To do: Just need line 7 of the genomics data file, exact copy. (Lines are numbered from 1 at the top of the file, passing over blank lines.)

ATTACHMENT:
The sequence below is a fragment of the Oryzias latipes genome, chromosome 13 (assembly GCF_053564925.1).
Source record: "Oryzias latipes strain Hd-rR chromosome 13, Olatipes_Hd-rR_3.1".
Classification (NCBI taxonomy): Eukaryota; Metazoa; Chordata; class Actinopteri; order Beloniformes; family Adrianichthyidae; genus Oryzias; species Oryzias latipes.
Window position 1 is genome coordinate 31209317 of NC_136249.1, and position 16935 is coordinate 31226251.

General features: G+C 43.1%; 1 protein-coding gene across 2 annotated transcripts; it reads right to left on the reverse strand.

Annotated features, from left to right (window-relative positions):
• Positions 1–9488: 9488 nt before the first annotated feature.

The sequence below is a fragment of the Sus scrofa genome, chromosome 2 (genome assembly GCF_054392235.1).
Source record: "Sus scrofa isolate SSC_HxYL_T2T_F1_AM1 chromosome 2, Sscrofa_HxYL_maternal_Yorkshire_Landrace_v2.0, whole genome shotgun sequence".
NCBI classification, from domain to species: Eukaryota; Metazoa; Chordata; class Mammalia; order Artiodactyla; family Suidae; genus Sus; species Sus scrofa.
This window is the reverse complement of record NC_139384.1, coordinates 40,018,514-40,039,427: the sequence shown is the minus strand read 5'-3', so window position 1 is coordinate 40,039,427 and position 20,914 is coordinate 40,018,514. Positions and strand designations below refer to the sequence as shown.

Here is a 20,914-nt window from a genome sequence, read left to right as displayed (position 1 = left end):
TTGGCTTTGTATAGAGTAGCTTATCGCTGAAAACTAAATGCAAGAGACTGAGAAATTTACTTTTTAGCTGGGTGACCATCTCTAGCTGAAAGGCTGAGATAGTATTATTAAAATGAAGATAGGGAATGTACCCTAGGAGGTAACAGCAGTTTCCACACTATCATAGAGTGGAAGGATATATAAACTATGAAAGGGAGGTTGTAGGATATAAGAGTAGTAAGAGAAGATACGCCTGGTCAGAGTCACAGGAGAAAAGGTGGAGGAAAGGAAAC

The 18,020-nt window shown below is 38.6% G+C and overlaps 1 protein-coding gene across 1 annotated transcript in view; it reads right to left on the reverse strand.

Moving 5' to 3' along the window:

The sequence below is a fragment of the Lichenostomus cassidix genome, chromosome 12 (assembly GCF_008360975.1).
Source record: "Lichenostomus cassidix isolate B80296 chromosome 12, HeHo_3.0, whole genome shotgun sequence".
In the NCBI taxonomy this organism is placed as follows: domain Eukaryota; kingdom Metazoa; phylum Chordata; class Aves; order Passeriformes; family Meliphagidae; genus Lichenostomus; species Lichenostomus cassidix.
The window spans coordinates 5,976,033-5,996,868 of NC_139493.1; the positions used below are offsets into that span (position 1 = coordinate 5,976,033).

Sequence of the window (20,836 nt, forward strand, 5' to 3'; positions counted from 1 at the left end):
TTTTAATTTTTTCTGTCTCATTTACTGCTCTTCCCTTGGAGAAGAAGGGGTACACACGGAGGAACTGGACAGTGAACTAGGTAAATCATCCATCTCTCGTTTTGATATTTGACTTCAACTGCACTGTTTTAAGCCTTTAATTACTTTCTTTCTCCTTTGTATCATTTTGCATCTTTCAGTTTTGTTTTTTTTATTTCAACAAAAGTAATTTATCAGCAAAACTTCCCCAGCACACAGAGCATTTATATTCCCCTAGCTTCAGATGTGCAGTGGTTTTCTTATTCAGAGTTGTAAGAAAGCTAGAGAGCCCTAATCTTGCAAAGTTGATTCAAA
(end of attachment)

• Positions 1–9488: 9488 nt before the first annotated feature.